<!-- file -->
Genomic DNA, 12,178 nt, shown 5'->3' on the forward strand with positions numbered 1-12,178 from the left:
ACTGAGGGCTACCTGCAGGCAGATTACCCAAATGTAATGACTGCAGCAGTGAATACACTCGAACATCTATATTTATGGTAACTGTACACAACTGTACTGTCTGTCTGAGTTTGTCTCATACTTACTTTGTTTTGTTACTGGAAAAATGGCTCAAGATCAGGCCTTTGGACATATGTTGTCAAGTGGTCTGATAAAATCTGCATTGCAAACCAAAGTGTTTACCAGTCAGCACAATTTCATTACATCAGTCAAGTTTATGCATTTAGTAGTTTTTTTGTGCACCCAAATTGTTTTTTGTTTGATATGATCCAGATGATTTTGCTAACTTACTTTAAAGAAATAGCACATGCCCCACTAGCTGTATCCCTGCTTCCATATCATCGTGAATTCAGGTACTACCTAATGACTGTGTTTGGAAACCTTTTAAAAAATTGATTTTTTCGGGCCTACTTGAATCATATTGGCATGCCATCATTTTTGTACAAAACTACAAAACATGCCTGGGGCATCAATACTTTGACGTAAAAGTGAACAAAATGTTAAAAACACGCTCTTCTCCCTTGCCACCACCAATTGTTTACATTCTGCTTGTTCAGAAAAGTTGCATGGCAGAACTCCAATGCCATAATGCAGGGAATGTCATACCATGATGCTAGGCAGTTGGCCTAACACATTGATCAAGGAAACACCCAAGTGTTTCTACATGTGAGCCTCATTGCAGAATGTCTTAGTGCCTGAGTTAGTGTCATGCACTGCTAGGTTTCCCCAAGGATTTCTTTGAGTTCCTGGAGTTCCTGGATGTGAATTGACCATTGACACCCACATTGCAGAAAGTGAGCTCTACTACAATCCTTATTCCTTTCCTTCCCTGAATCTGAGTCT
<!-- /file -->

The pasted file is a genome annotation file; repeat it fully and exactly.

Genomic DNA, 12,178 nt, shown 5'->3' on the forward strand with positions numbered 1-12,178 from the left:
ACTGAGGGCTACCTGCAGGCAGATTACCCAAATGTAATGACTGCAGCAGTGAATACACTCGAACATCTATATTTATGGTAACTGTACACAACTGTACTGTCTGTCTGAGTTTGTCTCATACTTACTTTGTTTTGTTACTGGAAAAATGGCTCAAGATCAGGCCTTTGGACATATGTTGTCAAGTGGTCTGATAAAATCTGCATTGCAAACCAAAGTGTTTACCAGTCAGCACAATTTCATTACATCAGTCAAGTTTATGCATTTAGTAGTTTTTTTGTGCACCCAAATTGTTTTTTGTTTGATATGATCCAGATGATTTTGCTAACTTACTTTAAAGAAATAGCACATGCCCCACTAGCTGTATCCCTGCTTCCATATCATCGTGAATTCAGGTACTACCTAATGACTGTGTTTGGAAACCTTTTAAAAAATTGATTTTTTCGGGCCTACTTGAATCATATTGGCATGCCATCATTTTTGTACAAAACTACAAAACATGCCTGGGGCATCAATACTTTGACGTAAAAGTGAACAAAATGTTAAAAACACGCTCTTCTCCCTTGCCACCACCAATTGTTTACATTCTGCTTGTTCAGAAAAGTTGCATGGCAGAACTCCAATGCCATAATGCAGGGAATGTCATACCATGATGCTAGGCAGTTGGCCTAACACATTGATCAAGGAAACACCCAAGTGTTTCTACATGTGAGCCTCATTGCAGAATGTCTTAGTGCCTGAGTTAGTGTCATGCACTGCTAGGTTTCCCCAAGGATTTCTTTGAGTTCCTGGAGTTCCTGGATGTGAATTGACCATTGACACCCACATTGCAGAAAGTGAGCTCTACTACAATCCTTATTCCTTTCCTTCCCTGAATCTGAGTCT